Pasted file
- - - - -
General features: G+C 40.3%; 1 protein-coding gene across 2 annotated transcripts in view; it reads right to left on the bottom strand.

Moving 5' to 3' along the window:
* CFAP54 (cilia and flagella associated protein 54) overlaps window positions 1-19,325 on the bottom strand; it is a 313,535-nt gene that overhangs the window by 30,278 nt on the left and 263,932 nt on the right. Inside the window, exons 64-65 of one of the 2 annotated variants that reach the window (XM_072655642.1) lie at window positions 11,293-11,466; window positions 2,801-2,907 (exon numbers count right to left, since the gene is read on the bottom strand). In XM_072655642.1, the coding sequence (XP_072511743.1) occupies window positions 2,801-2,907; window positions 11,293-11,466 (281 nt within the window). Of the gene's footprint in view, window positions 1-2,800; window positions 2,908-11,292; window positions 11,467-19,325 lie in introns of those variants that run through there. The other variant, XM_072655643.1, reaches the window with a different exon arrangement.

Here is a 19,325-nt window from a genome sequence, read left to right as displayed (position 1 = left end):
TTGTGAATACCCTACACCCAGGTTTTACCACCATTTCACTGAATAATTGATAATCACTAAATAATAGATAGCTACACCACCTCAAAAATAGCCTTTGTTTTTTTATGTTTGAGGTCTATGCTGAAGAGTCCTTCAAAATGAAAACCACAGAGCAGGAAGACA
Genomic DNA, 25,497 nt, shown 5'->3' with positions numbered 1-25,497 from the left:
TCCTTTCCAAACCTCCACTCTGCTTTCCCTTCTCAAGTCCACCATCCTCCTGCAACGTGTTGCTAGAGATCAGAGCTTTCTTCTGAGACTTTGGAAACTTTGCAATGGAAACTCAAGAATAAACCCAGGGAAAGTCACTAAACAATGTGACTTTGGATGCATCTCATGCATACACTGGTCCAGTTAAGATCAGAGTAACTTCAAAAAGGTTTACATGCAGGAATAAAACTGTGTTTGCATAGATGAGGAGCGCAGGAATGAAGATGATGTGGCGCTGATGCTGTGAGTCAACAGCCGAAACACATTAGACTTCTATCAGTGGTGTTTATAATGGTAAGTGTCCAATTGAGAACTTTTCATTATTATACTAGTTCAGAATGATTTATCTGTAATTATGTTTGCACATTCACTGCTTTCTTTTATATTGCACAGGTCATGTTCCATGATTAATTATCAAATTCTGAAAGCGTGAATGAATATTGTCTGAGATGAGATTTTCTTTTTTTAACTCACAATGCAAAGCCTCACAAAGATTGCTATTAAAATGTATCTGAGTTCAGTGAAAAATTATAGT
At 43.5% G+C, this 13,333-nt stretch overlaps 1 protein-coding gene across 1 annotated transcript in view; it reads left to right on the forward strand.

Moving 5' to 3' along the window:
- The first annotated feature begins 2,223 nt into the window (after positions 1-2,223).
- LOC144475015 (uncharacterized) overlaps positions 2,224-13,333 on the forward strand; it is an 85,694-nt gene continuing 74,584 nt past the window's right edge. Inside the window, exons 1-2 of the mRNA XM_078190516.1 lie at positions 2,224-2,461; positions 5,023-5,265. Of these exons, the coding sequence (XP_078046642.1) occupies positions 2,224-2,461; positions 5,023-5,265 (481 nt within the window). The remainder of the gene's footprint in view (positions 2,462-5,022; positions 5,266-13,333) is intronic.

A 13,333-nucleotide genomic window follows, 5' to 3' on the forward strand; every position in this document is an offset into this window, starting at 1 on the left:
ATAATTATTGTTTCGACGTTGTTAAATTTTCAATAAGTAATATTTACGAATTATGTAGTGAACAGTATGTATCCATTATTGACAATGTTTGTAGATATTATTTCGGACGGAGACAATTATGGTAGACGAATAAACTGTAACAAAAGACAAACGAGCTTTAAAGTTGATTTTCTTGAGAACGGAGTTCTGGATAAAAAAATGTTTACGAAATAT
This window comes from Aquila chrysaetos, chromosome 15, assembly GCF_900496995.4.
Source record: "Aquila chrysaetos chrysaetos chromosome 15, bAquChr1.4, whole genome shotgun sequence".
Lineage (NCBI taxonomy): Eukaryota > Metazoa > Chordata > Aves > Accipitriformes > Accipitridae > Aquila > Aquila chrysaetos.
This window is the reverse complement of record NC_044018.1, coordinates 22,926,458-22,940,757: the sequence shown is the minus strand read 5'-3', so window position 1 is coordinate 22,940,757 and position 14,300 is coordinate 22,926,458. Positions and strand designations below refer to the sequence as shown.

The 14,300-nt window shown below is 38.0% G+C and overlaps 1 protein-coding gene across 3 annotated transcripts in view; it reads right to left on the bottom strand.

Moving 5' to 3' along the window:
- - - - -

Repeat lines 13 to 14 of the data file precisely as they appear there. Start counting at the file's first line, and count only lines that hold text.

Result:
ATAATTATTGTTTCGACGTTGTTAAATTTTCAATAAGTAATATTTACGAATTATGTAGTGAACAGTATGTATCCATTATTGACAATGTTTGTAGATATTATTTCGGACGGAGACAATTATGGTAGACGAATAAACTGTAACAAAAGACAAACGAGCTTTAAAGTTGATTTTCTTGAGAACGGAGTTCTGGATAAAAAAATGTTTACGAAATAT
This window comes from Aquila chrysaetos, chromosome 15, assembly GCF_900496995.4.